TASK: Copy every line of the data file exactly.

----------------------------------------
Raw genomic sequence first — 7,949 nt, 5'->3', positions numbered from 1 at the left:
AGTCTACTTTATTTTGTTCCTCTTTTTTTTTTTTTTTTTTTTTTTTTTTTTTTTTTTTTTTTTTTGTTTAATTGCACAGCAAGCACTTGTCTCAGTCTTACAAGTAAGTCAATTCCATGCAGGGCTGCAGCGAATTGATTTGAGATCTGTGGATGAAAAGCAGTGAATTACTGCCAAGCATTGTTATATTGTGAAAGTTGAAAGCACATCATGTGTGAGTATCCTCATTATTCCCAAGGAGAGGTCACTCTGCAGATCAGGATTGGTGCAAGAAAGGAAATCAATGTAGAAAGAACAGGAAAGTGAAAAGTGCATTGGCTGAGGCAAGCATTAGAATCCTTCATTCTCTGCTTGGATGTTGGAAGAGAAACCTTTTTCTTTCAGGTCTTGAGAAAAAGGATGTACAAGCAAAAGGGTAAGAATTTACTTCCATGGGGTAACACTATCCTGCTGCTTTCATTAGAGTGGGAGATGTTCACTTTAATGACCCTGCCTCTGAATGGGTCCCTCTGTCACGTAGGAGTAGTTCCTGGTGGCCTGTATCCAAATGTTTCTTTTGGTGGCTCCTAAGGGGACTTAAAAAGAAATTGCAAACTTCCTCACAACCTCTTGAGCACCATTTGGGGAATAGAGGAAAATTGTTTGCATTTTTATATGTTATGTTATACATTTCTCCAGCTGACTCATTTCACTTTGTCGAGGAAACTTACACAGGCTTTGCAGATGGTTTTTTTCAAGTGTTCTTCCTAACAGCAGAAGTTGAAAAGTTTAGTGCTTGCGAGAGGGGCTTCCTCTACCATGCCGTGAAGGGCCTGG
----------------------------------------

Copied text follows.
Raw genomic sequence first — 7,949 nt, 5'->3', positions numbered from 1 at the left:
AGTCTACTTTATTTTGTTCCTCTTTTTTTTTTTTTTTTTTTTTTTTTTTTTTTTTTTTTTTTTTTGTTTAATTGCACAGCAAGCACTTGTCTCAGTCTTACAAGTAAGTCAATTCCATGCAGGGCTGCAGCGAATTGATTTGAGATCTGTGGATGAAAAGCAGTGAATTACTGCCAAGCATTGTTATATTGTGAAAGTTGAAAGCACATCATGTGTGAGTATCCTCATTATTCCCAAGGAGAGGTCACTCTGCAGATCAGGATTGGTGCAAGAAAGGAAATCAATGTAGAAAGAACAGGAAAGTGAAAAGTGCATTGGCTGAGGCAAGCATTAGAATCCTTCATTCTCTGCTTGGATGTTGGAAGAGAAACCTTTTTCTTTCAGGTCTTGAGAAAAAGGATGTACAAGCAAAAGGGTAAGAATTTACTTCCATGGGGTAACACTATCCTGCTGCTTTCATTAGAGTGGGAGATGTTCACTTTAATGACCCTGCCTCTGAATGGGTCCCTCTGTCACGTAGGAGTAGTTCCTGGTGGCCTGTATCCAAATGTTTCTTTTGGTGGCTCCTAAGGGGACTTAAAAAGAAATTGCAAACTTCCTCACAACCTCTTGAGCACCATTTGGGGAATAGAGGAAAATTGTTTGCATTTTTATATGTTATGTTATACATTTCTCCAGCTGACTCATTTCACTTTGTCGAGGAAACTTACACAGGCTTTGCAGATGGTTTTTTTCAAGTGTTCTTCCTAACAGCAGAAGTTGAAAAGTTTAGTGCTTGCGAGAGGGGCTTCCTCTACCATGCCGTGAAGGGCCTGG